November 28th, 2009
When a 2,000 page piece of legislation traverses the legislative sausage making process, it is a large target for those who want to take pot shots.
When you are trying to fix a system that is broken in lots of places, it is not an easy process.
Let’s remember what we are trying to fix.
The system does not cover everybody. Estimates on the number of uninsured range from 30 million to 70 million depending on whom and how you are counting.
It’s expensive. Our economy already sets aside more resources per person than any other country on the planet. We pay more in taxes for health care than any other country on the planet.
We are not a healthy country. Relative to other industrial countries, we don’t live long. Our babies die before they reach their first birthday. Our pregnant mothers die in child birth.
That’s a lot of fixes.
In fact, the 2,000 pages is a pretty mediocre start. If either the House or the Senate version survives intact, it still will not cover everybody. It still will be expensive. And there isn’t much reason to believe that we will be any healthier as a result.
But it is a start.
And let’s not forget that simple in the form of single payer (HR 676) was taken off the table very early in the process.
February 28th, 2009
A letter to Senator Thomas McLain (Mac) Middleton
Chairman, Senate Finance Committee
Maryland State Senate
In one way or another I have been associated with labor management benefit funds throughout my working career. For years, the multiemployer funds were my model of how a health care system based on employment could work.
But I have become convinced that the health care system is broken at its core.
I understand that the Maryland State Senate will be considering SB 881 in committee hearings on Wednesday, March 4th. I am asking you to join the effort to lead Maryland to a single payer solution to health care in Maryland and the nation.
Who should the system serve?
First, I ask you to pay attention to who is complaining the loudest that the current system is broken. It is patients and doctors. If all of the other stakeholders aren’t facilitating patient access to care and physician delivery of care, then their role in the process needs to be reexamined. A single payer approach begins a fundamental realignment of those roles. It does not need to eliminate their roles. It needs to make them secondary.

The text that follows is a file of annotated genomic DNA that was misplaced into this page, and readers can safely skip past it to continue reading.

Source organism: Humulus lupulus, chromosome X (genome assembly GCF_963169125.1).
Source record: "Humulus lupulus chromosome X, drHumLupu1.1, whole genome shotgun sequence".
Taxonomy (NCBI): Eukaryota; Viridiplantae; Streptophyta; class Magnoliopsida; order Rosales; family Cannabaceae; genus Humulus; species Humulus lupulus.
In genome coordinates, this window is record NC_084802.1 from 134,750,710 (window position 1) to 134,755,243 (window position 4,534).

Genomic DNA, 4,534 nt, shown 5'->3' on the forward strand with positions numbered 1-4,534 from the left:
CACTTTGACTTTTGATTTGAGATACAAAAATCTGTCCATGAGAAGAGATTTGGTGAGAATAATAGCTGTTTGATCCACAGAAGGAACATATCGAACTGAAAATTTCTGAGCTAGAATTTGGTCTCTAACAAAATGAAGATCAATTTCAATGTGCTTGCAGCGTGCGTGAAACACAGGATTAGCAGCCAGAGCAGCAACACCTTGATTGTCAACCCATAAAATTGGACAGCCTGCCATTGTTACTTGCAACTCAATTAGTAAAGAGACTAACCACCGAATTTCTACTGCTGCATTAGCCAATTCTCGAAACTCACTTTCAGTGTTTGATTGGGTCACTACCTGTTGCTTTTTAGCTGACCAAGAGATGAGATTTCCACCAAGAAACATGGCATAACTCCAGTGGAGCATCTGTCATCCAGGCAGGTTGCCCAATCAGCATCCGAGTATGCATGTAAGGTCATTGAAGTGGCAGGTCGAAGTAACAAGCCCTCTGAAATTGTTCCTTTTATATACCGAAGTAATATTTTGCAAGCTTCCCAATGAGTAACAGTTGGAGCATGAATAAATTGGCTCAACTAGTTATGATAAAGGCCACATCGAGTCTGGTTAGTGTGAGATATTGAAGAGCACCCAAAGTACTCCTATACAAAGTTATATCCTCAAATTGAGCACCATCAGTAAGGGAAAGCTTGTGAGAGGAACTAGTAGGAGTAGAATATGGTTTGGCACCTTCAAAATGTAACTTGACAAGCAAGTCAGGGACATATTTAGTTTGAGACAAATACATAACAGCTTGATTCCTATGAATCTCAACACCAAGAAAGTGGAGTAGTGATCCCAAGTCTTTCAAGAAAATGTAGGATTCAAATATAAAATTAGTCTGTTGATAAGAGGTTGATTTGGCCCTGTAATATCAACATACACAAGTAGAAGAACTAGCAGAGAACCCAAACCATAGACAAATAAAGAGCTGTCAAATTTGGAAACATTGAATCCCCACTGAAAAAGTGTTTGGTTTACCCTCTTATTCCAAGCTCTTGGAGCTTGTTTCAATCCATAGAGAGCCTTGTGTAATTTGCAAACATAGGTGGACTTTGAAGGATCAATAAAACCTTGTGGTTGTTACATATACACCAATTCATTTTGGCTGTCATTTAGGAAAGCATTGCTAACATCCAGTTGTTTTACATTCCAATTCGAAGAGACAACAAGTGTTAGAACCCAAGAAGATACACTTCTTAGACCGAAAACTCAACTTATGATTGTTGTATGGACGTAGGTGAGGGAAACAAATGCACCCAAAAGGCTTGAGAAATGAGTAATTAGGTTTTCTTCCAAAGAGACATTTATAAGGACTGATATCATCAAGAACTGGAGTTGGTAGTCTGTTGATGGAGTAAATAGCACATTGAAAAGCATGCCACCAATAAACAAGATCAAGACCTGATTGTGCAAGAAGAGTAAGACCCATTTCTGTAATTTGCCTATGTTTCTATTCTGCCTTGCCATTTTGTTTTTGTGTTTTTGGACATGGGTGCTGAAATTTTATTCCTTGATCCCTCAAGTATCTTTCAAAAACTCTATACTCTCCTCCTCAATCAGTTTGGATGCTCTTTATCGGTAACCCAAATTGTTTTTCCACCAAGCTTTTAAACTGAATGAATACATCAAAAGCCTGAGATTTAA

Just about every health care reform proposal includes payment reform as an important part of its platform. Most of the proposals come from organizations representing providers. Not much is heard form the other side of the exchange.
Two stories recently highlight the need for payment reform from the consumer point of view.
Number one. My son recently visited friends in New York City. An unfortunate accident landed him in the New York University hospital for two days. He is 23 years old and has his own very good insurance.
Several weeks after he returned home, he received a bill from one of the doctors that treated him in the hospital. Apparently the insurance only paid him a bit more than $200 of the $800 bill. Because he was an out of network doctor, he could and did bill for the balance.
Number two. A Participant called our plan recently. His daughter was travelling with her mother to visit her grandmother in a southern state. She too wound up in the hospital. The family belongs to an HMO and so the HMO paid the Emergency Room bills and the follow on hospital stay. But they are having difficulty with the follow up care. HMOs routinely do not pay for services provided by out of network providers.
These examples represent the most frequent type of complaints that we hear from members and why payment reform should matter to consumers.
Before I explore these two stories more detail, I wanted to outline why providers, academics and some large purchasers are advocating for payment reform.